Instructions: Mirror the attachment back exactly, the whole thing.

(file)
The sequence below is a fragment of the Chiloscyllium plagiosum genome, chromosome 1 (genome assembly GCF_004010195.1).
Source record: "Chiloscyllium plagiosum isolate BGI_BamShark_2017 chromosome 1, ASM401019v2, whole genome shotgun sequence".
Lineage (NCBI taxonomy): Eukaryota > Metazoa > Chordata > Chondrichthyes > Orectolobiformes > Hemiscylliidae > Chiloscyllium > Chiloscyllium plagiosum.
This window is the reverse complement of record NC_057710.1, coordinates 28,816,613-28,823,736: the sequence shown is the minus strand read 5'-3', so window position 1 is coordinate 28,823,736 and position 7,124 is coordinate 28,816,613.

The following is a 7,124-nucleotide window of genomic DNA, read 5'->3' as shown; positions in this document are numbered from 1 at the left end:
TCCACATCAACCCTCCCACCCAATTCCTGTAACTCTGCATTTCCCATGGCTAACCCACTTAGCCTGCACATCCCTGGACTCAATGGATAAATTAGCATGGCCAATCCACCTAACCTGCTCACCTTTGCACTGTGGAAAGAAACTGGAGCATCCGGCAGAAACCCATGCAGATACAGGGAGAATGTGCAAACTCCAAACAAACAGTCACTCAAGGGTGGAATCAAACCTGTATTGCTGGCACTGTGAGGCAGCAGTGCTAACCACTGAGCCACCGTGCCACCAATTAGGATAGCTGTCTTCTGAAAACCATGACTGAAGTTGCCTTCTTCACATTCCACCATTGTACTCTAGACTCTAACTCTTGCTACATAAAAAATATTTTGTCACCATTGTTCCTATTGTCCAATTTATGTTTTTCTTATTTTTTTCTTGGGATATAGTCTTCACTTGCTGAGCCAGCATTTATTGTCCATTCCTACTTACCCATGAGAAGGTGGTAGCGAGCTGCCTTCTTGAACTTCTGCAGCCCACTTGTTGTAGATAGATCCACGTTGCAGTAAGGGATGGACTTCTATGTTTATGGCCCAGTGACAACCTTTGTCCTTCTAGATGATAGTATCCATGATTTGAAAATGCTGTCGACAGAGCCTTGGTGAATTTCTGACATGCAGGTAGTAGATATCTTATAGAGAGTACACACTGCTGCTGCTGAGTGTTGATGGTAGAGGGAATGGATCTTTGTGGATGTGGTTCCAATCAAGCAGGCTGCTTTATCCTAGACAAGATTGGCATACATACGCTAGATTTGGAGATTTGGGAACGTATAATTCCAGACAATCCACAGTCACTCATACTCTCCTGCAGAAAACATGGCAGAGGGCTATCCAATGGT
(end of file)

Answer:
The sequence below is a fragment of the Chiloscyllium plagiosum genome, chromosome 1 (genome assembly GCF_004010195.1).
Source record: "Chiloscyllium plagiosum isolate BGI_BamShark_2017 chromosome 1, ASM401019v2, whole genome shotgun sequence".
Lineage (NCBI taxonomy): Eukaryota > Metazoa > Chordata > Chondrichthyes > Orectolobiformes > Hemiscylliidae > Chiloscyllium > Chiloscyllium plagiosum.
This window is the reverse complement of record NC_057710.1, coordinates 28,816,613-28,823,736: the sequence shown is the minus strand read 5'-3', so window position 1 is coordinate 28,823,736 and position 7,124 is coordinate 28,816,613.

The following is a 7,124-nucleotide window of genomic DNA, read 5'->3' as shown; positions in this document are numbered from 1 at the left end:
TCCACATCAACCCTCCCACCCAATTCCTGTAACTCTGCATTTCCCATGGCTAACCCACTTAGCCTGCACATCCCTGGACTCAATGGATAAATTAGCATGGCCAATCCACCTAACCTGCTCACCTTTGCACTGTGGAAAGAAACTGGAGCATCCGGCAGAAACCCATGCAGATACAGGGAGAATGTGCAAACTCCAAACAAACAGTCACTCAAGGGTGGAATCAAACCTGTATTGCTGGCACTGTGAGGCAGCAGTGCTAACCACTGAGCCACCGTGCCACCAATTAGGATAGCTGTCTTCTGAAAACCATGACTGAAGTTGCCTTCTTCACATTCCACCATTGTACTCTAGACTCTAACTCTTGCTACATAAAAAATATTTTGTCACCATTGTTCCTATTGTCCAATTTATGTTTTTCTTATTTTTTTCTTGGGATATAGTCTTCACTTGCTGAGCCAGCATTTATTGTCCATTCCTACTTACCCATGAGAAGGTGGTAGCGAGCTGCCTTCTTGAACTTCTGCAGCCCACTTGTTGTAGATAGATCCACGTTGCAGTAAGGGATGGACTTCTATGTTTATGGCCCAGTGACAACCTTTGTCCTTCTAGATGATAGTATCCATGATTTGAAAATGCTGTCGACAGAGCCTTGGTGAATTTCTGACATGCAGGTAGTAGATATCTTATAGAGAGTACACACTGCTGCTGCTGAGTGTTGATGGTAGAGGGAATGGATCTTTGTGGATGTGGTTCCAATCAAGCAGGCTGCTTTATCCTAGACAAGATTGGCATACATACGCTAGATTTGGAGATTTGGGAACGTATAATTCCAGACAATCCACAGTCACTCATACTCTCCTGCAGAAAACATGGCAGAGGGCTATCCAATGGT